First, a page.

In a 50-page opinion issued on February 29, 2016, U.S. Magistrate Judge James Orenstein sided with Apple in its high-profile fight with the federal government over whether Apple can be compelled to write software allowing authorities to bypass an iPhone’s security features. Judge Orenstein’s opinion is the first comprehensive judicial analysis of the government’s authority under the All Writs Act in this context. While the decision is not binding in other jurisdictions, it may be influential as courts around the country consider the 80 similar requests pending against Apple, most notably in California, where a federal judge is considering the government’s request to compel Apple to provide access to the iPhone of San Bernardino shooter Syed Farook.
Legally, the case turns on the All Writs Act, a 1789 statute which provides “The Supreme Court and all courts established by Act of Congress may issue all writs necessary or appropriate in aid of their respective jurisdictions and agreeable to the usages and principles of law.” In short, it allows a court to compel individuals or corporations to give aid in executing its orders. For example, in United States v. New York Telephone Co., 434 U.S. 159 (1977), the Supreme Court ruled the All Writs Act allowed a U.S. District Court to order a telephone company assist law enforcement in installing a device on a rotary phone to track the numbers dialed. More recently, it has been used to provide the authorities access to password protected devices, requests that were regularly granted by tech companies, including Apple. Apple’s recent reversal is largely due to the robust security of its new iPhone operating system, which is more difficult to disable.
In siding with Apple, Judge Orenstein found the All Writs Act did not apply in this context, suggesting that it fell to lawmakers to resolve this issue, writing “it would betray our constitutional heritage and our people’s claim to democratic government for a judge to pretend that our Founders already had that debate, and ended it, in 1789.”He further noted that this ruling was not about whether the government was entitled to “force Apple to help it unlock a specific device… [but] whether the All Writs Act resolves that issue and many others like it yet to come.” Finally, Judge Orenstein suggested that there was no reason the government could not attempt to bypass the security itself.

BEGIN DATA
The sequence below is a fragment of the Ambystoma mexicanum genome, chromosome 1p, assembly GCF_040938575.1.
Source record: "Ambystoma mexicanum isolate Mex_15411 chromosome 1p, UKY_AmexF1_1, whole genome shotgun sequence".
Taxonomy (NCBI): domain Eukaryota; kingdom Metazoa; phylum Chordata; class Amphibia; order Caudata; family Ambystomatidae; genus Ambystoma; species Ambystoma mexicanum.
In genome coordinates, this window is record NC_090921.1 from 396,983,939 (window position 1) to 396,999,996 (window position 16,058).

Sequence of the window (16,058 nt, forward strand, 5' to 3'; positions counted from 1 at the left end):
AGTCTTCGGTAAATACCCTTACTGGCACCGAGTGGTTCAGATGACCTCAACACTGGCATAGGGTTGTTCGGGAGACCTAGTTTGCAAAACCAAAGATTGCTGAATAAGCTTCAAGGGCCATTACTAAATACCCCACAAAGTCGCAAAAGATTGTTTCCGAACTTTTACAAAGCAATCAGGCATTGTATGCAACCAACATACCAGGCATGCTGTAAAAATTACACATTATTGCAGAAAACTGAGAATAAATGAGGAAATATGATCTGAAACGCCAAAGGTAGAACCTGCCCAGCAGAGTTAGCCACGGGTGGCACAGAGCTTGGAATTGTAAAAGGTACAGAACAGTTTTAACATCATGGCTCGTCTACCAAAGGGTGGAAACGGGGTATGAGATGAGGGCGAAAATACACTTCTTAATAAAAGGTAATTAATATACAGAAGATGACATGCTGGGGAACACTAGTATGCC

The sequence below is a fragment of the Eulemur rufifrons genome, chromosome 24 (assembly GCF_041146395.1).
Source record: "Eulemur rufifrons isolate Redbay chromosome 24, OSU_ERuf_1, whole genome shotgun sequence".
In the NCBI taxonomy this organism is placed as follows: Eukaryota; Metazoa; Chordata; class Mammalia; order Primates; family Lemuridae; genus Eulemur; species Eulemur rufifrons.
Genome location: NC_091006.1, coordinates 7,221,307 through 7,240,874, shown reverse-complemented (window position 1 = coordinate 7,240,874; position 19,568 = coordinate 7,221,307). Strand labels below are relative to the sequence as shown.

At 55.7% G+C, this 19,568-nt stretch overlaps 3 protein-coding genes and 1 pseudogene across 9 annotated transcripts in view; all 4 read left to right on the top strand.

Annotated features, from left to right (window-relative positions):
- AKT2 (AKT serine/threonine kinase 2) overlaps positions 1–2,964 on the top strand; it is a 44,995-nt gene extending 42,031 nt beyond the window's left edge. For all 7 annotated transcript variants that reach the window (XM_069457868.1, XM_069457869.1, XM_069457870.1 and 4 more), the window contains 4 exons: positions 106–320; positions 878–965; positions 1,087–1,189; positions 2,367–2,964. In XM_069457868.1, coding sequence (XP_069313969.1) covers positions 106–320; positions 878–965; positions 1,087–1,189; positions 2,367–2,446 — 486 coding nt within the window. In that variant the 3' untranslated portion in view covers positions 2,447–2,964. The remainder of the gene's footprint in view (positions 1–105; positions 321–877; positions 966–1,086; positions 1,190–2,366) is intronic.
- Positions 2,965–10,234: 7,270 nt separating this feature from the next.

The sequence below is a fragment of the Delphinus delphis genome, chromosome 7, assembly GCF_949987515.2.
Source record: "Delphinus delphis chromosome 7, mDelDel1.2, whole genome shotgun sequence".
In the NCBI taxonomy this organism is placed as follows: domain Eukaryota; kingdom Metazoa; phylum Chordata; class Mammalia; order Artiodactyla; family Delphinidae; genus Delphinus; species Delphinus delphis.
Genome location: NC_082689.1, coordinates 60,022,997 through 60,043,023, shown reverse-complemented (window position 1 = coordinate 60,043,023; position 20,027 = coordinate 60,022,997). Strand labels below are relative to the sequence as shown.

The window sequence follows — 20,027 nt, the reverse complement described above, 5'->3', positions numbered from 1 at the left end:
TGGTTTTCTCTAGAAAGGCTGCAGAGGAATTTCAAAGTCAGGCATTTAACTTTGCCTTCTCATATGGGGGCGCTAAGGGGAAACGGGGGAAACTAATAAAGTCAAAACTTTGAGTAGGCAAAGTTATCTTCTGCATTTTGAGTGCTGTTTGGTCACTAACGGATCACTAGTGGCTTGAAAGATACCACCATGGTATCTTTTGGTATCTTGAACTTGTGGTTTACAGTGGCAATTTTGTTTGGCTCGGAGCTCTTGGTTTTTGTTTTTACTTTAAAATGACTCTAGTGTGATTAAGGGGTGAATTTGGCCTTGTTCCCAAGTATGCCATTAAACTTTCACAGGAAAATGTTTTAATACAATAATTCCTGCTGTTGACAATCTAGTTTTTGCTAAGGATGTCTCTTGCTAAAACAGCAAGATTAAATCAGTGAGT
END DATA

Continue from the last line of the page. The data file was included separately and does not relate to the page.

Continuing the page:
The text of the law aside, increasingly complex encryption on smartphones and other devices raises policy issues on privacy and security that are both far reaching and compelling. The government rightly argues that it has a real and valid interest in accessing individual’s devices in criminal cases and matters of national security, particularly where acting pursuant to a judicially issued search warrant. At the same time, however, tech companies like Apple have equally valid concerns about protecting the privacy of their customers, whether from government overreach, hackers, or simply on the principle that privacy is a constitutional right. What makes this issue so fascinating is the need to balance these equally important considerations, and the uncertainty about where the middle ground might be. For more on the policy considerations, you can read this excellent article on Bloomberg regarding the pending case in California, in which dozens of amicus briefs have been filed by groups across the ideological specttrum: http://www.bloomberg.com/news/articles/2016-03-03/apple-supporters-weigh-in-from-big-tech-to-a-terror-victim
Though none of these cases has reached final disposition, it seems inevitable that this issue will one day come before the Supreme Court, and given his strong views on privacy and the right to be free from government search, there may be no issue on which the late Justice Scalia’s voice will be more greatly missed.